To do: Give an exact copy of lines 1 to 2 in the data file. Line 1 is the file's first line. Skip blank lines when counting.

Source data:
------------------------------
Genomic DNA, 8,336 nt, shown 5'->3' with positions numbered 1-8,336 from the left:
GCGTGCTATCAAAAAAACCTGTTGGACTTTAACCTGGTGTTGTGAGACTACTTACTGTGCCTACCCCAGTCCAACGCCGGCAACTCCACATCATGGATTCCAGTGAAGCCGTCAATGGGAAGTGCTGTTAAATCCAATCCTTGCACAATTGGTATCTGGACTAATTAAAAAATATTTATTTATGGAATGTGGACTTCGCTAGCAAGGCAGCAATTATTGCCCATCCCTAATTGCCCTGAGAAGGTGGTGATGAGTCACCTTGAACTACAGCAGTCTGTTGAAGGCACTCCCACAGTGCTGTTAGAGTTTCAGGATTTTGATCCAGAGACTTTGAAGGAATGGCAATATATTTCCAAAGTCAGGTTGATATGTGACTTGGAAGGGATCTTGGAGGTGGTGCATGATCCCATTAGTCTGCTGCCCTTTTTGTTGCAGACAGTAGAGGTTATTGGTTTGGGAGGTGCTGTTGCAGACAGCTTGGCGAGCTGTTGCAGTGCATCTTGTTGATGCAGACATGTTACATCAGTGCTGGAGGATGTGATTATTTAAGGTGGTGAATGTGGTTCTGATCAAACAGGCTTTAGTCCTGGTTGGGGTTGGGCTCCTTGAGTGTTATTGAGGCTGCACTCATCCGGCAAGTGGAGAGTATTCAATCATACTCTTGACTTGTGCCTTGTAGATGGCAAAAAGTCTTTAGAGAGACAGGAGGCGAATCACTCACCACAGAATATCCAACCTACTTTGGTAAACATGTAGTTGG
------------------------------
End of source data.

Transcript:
Genomic DNA, 8,336 nt, shown 5'->3' with positions numbered 1-8,336 from the left:
GCGTGCTATCAAAAAAACCTGTTGGACTTTAACCTGGTGTTGTGAGACTACTTACTGTGCCTACCCCAGTCCAACGCCGGCAACTCCACATCATGGATTCCAGTGAAGCCGTCAATGGGAAGTGCTGTTAAATCCAATCCTTGCACAATTGGTATCTGGACTAATTAAAAAATATTTATTTATGGAATGTGGACTTCGCTAGCAAGGCAGCAATTATTGCCCATCCCTAATTGCCCTGAGAAGGTGGTGATGAGTCACCTTGAACTACAGCAGTCTGTTGAAGGCACTCCCACAGTGCTGTTAGAGTTTCAGGATTTTGATCCAGAGACTTTGAAGGAATGGCAATATATTTCCAAAGTCAGGTTGATATGTGACTTGGAAGGGATCTTGGAGGTGGTGCATGATCCCATTAGTCTGCTGCCCTTTTTGTTGCAGACAGTAGAGGTTATTGGTTTGGGAGGTGCTGTTGCAGACAGCTTGGCGAGCTGTTGCAGTGCATCTTGTTGATGCAGACATGTTACATCAGTGCTGGAGGATGTGATTATTTAAGGTGGTGAATGTGGTTCTGATCAAACAGGCTTTAGTCCTGGTTGGGGTTGGGCTCCTTGAGTGTTATTGAGGCTGCACTCATCCGGCAAGTGGAGAGTATTCAATCATACTCTTGACTTGTGCCTTGTAGATGGCAAAAAGTCTTTAGAGAGACAGGAGGCGAATCACTCACCACAGAATATCCAACCTACTTTGGTAAACATGTAGTTGG